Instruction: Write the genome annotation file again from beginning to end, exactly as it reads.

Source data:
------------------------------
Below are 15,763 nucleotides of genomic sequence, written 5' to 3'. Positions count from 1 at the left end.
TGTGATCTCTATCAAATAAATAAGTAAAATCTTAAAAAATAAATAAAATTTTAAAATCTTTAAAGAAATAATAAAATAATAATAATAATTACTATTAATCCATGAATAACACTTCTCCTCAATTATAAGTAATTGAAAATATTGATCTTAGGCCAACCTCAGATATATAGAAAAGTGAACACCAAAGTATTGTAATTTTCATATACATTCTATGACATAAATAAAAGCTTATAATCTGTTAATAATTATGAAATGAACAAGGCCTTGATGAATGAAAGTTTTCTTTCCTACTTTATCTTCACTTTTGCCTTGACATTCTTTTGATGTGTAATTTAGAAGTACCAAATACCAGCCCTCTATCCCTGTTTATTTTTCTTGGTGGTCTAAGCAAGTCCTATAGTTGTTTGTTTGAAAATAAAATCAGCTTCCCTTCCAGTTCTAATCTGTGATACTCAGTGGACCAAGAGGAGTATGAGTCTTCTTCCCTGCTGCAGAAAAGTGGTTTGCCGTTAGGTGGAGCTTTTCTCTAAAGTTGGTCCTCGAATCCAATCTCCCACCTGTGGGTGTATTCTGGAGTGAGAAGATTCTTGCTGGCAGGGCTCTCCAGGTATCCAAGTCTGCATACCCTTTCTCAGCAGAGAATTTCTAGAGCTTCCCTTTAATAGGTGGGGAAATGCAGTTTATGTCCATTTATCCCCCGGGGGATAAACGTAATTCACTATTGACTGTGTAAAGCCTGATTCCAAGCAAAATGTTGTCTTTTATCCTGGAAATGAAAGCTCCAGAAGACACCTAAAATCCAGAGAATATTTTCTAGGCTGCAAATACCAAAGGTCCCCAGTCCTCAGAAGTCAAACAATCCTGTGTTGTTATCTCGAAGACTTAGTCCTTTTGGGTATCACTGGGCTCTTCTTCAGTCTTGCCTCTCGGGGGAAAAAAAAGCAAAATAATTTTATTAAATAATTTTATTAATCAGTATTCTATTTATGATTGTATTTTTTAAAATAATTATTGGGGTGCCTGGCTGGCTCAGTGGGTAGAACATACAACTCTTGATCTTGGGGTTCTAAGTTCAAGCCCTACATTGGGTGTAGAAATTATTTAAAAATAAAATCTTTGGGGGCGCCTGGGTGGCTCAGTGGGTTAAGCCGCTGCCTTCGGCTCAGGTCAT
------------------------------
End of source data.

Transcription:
Below are 15,763 nucleotides of genomic sequence, written 5' to 3'. Positions count from 1 at the left end.
TGTGATCTCTATCAAATAAATAAGTAAAATCTTAAAAAATAAATAAAATTTTAAAATCTTTAAAGAAATAATAAAATAATAATAATAATTACTATTAATCCATGAATAACACTTCTCCTCAATTATAAGTAATTGAAAATATTGATCTTAGGCCAACCTCAGATATATAGAAAAGTGAACACCAAAGTATTGTAATTTTCATATACATTCTATGACATAAATAAAAGCTTATAATCTGTTAATAATTATGAAATGAACAAGGCCTTGATGAATGAAAGTTTTCTTTCCTACTTTATCTTCACTTTTGCCTTGACATTCTTTTGATGTGTAATTTAGAAGTACCAAATACCAGCCCTCTATCCCTGTTTATTTTTCTTGGTGGTCTAAGCAAGTCCTATAGTTGTTTGTTTGAAAATAAAATCAGCTTCCCTTCCAGTTCTAATCTGTGATACTCAGTGGACCAAGAGGAGTATGAGTCTTCTTCCCTGCTGCAGAAAAGTGGTTTGCCGTTAGGTGGAGCTTTTCTCTAAAGTTGGTCCTCGAATCCAATCTCCCACCTGTGGGTGTATTCTGGAGTGAGAAGATTCTTGCTGGCAGGGCTCTCCAGGTATCCAAGTCTGCATACCCTTTCTCAGCAGAGAATTTCTAGAGCTTCCCTTTAATAGGTGGGGAAATGCAGTTTATGTCCATTTATCCCCCGGGGGATAAACGTAATTCACTATTGACTGTGTAAAGCCTGATTCCAAGCAAAATGTTGTCTTTTATCCTGGAAATGAAAGCTCCAGAAGACACCTAAAATCCAGAGAATATTTTCTAGGCTGCAAATACCAAAGGTCCCCAGTCCTCAGAAGTCAAACAATCCTGTGTTGTTATCTCGAAGACTTAGTCCTTTTGGGTATCACTGGGCTCTTCTTCAGTCTTGCCTCTCGGGGGAAAAAAAAGCAAAATAATTTTATTAAATAATTTTATTAATCAGTATTCTATTTATGATTGTATTTTTTAAAATAATTATTGGGGTGCCTGGCTGGCTCAGTGGGTAGAACATACAACTCTTGATCTTGGGGTTCTAAGTTCAAGCCCTACATTGGGTGTAGAAATTATTTAAAAATAAAATCTTTGGGGGCGCCTGGGTGGCTCAGTGGGTTAAGCCGCTGCCTTCGGCTCAGGTCAT